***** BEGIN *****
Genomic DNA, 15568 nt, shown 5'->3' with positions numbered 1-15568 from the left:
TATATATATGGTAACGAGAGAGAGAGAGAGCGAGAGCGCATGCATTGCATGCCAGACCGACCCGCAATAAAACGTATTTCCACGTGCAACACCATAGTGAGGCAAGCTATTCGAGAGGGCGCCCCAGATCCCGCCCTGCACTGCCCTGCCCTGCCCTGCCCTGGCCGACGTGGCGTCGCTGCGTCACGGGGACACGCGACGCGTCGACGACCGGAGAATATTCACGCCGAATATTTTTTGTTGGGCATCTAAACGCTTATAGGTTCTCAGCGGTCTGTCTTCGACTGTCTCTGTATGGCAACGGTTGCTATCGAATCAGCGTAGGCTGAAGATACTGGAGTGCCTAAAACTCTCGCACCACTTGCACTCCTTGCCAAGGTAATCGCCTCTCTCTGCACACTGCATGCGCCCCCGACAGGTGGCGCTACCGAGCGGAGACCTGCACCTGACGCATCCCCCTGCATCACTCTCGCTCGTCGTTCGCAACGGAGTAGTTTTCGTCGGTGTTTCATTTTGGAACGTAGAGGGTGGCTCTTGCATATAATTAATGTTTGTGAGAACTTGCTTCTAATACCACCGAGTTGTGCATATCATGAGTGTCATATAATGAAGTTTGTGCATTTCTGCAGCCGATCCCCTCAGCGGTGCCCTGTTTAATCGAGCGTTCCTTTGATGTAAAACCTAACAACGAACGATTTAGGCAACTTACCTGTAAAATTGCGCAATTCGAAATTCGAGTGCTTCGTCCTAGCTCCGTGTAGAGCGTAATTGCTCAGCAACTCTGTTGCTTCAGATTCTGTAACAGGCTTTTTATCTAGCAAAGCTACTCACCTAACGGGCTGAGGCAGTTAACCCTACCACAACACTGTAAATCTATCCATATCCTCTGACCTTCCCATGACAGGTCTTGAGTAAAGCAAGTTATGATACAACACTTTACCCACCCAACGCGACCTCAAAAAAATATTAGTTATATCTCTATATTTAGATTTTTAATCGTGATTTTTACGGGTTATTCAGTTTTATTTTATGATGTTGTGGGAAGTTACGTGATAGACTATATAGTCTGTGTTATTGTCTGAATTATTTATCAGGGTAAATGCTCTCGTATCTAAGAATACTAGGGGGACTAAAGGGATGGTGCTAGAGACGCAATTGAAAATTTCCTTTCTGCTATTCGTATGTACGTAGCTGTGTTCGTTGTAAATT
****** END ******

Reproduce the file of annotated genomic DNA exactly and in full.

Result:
Genomic DNA, 15568 nt, shown 5'->3' with positions numbered 1-15568 from the left:
TATATATATGGTAACGAGAGAGAGAGAGAGCGAGAGCGCATGCATTGCATGCCAGACCGACCCGCAATAAAACGTATTTCCACGTGCAACACCATAGTGAGGCAAGCTATTCGAGAGGGCGCCCCAGATCCCGCCCTGCACTGCCCTGCCCTGCCCTGCCCTGGCCGACGTGGCGTCGCTGCGTCACGGGGACACGCGACGCGTCGACGACCGGAGAATATTCACGCCGAATATTTTTTGTTGGGCATCTAAACGCTTATAGGTTCTCAGCGGTCTGTCTTCGACTGTCTCTGTATGGCAACGGTTGCTATCGAATCAGCGTAGGCTGAAGATACTGGAGTGCCTAAAACTCTCGCACCACTTGCACTCCTTGCCAAGGTAATCGCCTCTCTCTGCACACTGCATGCGCCCCCGACAGGTGGCGCTACCGAGCGGAGACCTGCACCTGACGCATCCCCCTGCATCACTCTCGCTCGTCGTTCGCAACGGAGTAGTTTTCGTCGGTGTTTCATTTTGGAACGTAGAGGGTGGCTCTTGCATATAATTAATGTTTGTGAGAACTTGCTTCTAATACCACCGAGTTGTGCATATCATGAGTGTCATATAATGAAGTTTGTGCATTTCTGCAGCCGATCCCCTCAGCGGTGCCCTGTTTAATCGAGCGTTCCTTTGATGTAAAACCTAACAACGAACGATTTAGGCAACTTACCTGTAAAATTGCGCAATTCGAAATTCGAGTGCTTCGTCCTAGCTCCGTGTAGAGCGTAATTGCTCAGCAACTCTGTTGCTTCAGATTCTGTAACAGGCTTTTTATCTAGCAAAGCTACTCACCTAACGGGCTGAGGCAGTTAACCCTACCACAACACTGTAAATCTATCCATATCCTCTGACCTTCCCATGACAGGTCTTGAGTAAAGCAAGTTATGATACAACACTTTACCCACCCAACGCGACCTCAAAAAAATATTAGTTATATCTCTATATTTAGATTTTTAATCGTGATTTTTACGGGTTATTCAGTTTTATTTTATGATGTTGTGGGAAGTTACGTGATAGACTATATAGTCTGTGTTATTGTCTGAATTATTTATCAGGGTAAATGCTCTCGTATCTAAGAATACTAGGGGGACTAAAGGGATGGTGCTAGAGACGCAATTGAAAATTTCCTTTCTGCTATTCGTATGTACGTAGCTGTGTTCGTTGTAAATT